Interactions among Plants, Insects, and Microbes: Elucidation of Inter-Organismal Chemical Communications in Agricultural Ecology

John J. Beck, Hans T. Alborn, Anna K. Block, Shawn A. Christensen, Charles T. Hunter, Caitlin C. Rering, Irmgard Seidl-Adams, Charles J. Stuhl, Baldwyn Torto, James H. Tumlinson

Research output: Contribution to journalReview articlepeer-review

37 Scopus citations


The last 2 decades have witnessed a sustained increase in the study of plant-emitted volatiles and their role in plant-insect, plant-microbe, and plant-plant interactions. While each of these binary systems involves complex chemical and biochemical processes between two organisms, the progression of increasing complexity of a ternary system (i.e., plant-insect-microbe), and the study of a ternary system requires nontrivial planning. This planning can include an experimental design that factors in potential overarching ecological interactions regarding the binary or ternary system, correctly identifying and understanding unexpected observations that may occur during the experiment and thorough interpretation of the resultant data. This challenge of planning, performing, and interpreting a plant's defensive response to multiple biotic stressors will be even greater when abiotic stressors (i.e., temperature or water) are factored into the system. To fully understand the system, we need to not only continue to investigate and understand the volatile profiles but also include and understand the biochemistry of the plant's response to these stressors. In this review, we provide examples and discuss interaction considerations with respect to how readers and future authors of the Journal of Agricultural and Food Chemistry can contribute their expertise toward the extraction and interpretation of chemical information exchanged between agricultural commodities and their associated pests. This holistic, multidisciplinary, and thoughtful approach to interactions of plants, insects, and microbes, and the resultant response of the plants can lead to a better understanding of agricultural ecology, in turn leading to practical and viable solutions to agricultural problems.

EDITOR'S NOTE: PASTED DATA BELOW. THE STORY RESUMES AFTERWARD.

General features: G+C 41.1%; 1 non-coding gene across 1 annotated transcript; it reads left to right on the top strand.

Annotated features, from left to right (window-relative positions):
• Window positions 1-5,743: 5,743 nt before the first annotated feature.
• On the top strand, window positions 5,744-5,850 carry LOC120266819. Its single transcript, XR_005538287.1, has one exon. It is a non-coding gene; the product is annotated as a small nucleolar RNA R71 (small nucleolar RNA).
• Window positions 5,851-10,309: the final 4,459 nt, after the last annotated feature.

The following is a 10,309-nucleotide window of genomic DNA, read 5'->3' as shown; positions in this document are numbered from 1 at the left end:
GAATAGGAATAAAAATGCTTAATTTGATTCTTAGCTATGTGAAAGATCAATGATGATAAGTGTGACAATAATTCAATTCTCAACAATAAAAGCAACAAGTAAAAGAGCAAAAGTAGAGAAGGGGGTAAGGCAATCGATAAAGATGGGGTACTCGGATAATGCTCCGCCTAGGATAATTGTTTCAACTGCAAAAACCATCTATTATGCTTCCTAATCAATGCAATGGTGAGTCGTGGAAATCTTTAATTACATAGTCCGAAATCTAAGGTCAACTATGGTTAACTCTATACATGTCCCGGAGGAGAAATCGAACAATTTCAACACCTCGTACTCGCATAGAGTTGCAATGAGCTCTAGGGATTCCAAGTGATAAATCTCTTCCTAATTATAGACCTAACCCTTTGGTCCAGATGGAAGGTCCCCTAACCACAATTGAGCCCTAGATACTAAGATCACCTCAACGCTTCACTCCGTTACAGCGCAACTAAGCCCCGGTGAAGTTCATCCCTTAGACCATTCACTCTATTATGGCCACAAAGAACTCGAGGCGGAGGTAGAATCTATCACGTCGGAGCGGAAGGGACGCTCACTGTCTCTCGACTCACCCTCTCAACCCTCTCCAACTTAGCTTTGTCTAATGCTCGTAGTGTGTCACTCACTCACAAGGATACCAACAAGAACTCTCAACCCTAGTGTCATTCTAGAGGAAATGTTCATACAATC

Original languageEnglish (US)
Pages (from-to)6663-6674
Number of pages12
JournalJournal of agricultural and food chemistry
Issue number26
StatePublished - Jul 5 2018

All Science Journal Classification (ASJC) codes

  • General Chemistry
  • General Agricultural and Biological Sciences


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